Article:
Telegram Info readers were left wondering why we need Web bots and what opportunities do they provide. Time to explain!
Inline bots evolve
Many users don’t understand the difference between the new Web bots and the gaming platform, as both Telegram features simply allow users to open a browser in the app using bots. The difference is that users will now be able to add bot buttons to the “Attach” menu. By clicking the bot button, bots can create their own interfaces to interact with the user. This new concept is the development of the idea of inline bots — in a way, it’s like iMessage extensions.
Inline bots, such as @gif, @vid, @wiki, allow you to quickly send messages with rich content without leaving current Telegram chat. The problem is that the only way to interact with an inline bot is the message text field, which is often insufficient, and in most cases is only good for searching content from a database. For years, developers have developed workarounds for this limitation, for example, by suggesting configuring the command beforehand in private messages, or after sending, using an inline keyboard.
Web bots, on the other hand, can create any kind of interface directly in the attach menu. The use of web technologies (i.e., an embedded browser) gives developers maximum flexibility when creating interfaces. Telegram Info has found that within web interfaces, developers can request files from disk, use a webcam and microphone — after appropriate permission from the user.
A few ideas for bots that will become possible:
- A bot for drawing to quickly share your doodles.
- A bot to apply filters to webcam selfies.
- A bot to record a voice message and change the way your voice sounds.
- A bot for attaching files from Google Drive
Bot creators will most likely be able to monetize their bots with built-in advertising, instead of annoying regular advertising in private messages.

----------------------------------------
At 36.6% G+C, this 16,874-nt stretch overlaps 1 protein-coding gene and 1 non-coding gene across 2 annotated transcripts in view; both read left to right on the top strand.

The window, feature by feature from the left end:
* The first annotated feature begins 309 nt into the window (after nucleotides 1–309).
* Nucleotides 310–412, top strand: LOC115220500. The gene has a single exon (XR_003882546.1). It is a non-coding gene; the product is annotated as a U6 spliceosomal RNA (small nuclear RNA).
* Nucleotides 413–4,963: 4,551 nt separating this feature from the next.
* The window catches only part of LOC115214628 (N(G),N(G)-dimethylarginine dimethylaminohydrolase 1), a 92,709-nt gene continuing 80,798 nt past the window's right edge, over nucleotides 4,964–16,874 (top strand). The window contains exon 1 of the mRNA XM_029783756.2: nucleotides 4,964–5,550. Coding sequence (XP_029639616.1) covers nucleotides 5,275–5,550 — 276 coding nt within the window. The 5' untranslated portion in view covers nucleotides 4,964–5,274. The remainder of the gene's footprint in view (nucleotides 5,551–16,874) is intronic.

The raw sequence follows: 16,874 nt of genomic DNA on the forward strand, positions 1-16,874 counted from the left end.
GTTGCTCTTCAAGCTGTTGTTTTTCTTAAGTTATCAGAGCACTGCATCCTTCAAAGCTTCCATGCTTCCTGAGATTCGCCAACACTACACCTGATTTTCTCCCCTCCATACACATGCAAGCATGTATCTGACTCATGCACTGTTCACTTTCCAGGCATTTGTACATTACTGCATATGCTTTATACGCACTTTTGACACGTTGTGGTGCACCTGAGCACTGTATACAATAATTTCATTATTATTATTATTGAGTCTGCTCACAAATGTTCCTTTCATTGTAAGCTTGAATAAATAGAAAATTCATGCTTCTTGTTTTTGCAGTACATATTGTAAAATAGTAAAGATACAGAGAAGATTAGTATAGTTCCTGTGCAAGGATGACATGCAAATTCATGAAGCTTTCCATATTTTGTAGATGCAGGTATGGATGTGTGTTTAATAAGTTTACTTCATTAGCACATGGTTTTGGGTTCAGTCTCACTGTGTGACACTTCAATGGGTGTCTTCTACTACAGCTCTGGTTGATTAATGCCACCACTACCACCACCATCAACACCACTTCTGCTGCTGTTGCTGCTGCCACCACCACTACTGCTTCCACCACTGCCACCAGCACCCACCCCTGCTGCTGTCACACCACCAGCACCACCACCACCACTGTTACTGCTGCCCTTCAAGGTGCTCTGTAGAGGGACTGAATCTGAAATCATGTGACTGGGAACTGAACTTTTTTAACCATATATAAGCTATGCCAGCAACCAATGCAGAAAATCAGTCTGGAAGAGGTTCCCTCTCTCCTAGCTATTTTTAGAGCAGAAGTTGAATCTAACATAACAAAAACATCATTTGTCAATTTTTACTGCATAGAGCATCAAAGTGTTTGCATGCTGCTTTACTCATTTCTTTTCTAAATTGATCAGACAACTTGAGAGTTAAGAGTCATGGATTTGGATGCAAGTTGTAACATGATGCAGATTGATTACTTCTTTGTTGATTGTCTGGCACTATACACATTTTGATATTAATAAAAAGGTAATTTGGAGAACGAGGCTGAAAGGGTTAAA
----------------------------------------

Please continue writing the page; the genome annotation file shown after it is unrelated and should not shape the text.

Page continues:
Many users are worried that bots will have an extra opportunity to acquire a user’s IP address. However, for a regular user, IP addresses are not so sensitive today, and in the vast majority of cases are not capable of uncovering a user’s identity on their own. After all, every site you visit on the Internet gets your IP address. As for privacy concerned users, it would be reasonable for Telegram to warn about IP address exposure when a Web bot being launched for a first time (and it seems it’s going to be so). On the other hand, such warning might scare low-skill users when it’s unnecessary. The gaming platform has such a warning too, though, it’s disabled for verified bots, such as @gamee, and it doesn’t specify anything specifically about IP addresses.
As a closing note, we are also ready to offer some criticism for the update:
Telegram is preparing a platform for Web bots but has yet to provide any tools to work with it. The developer has to set up the data exchange between the Web-application and the bot by their own.
In addition, Telegram could create tools to help developers more quickly create web interfaces that fit into Telegram’s overall design language (what we mean, is that Telegram could develop a UI framework). This way, developers could spend less resources on design and interface, and instead focus on features. At the same time, users would get consistent design in most bots.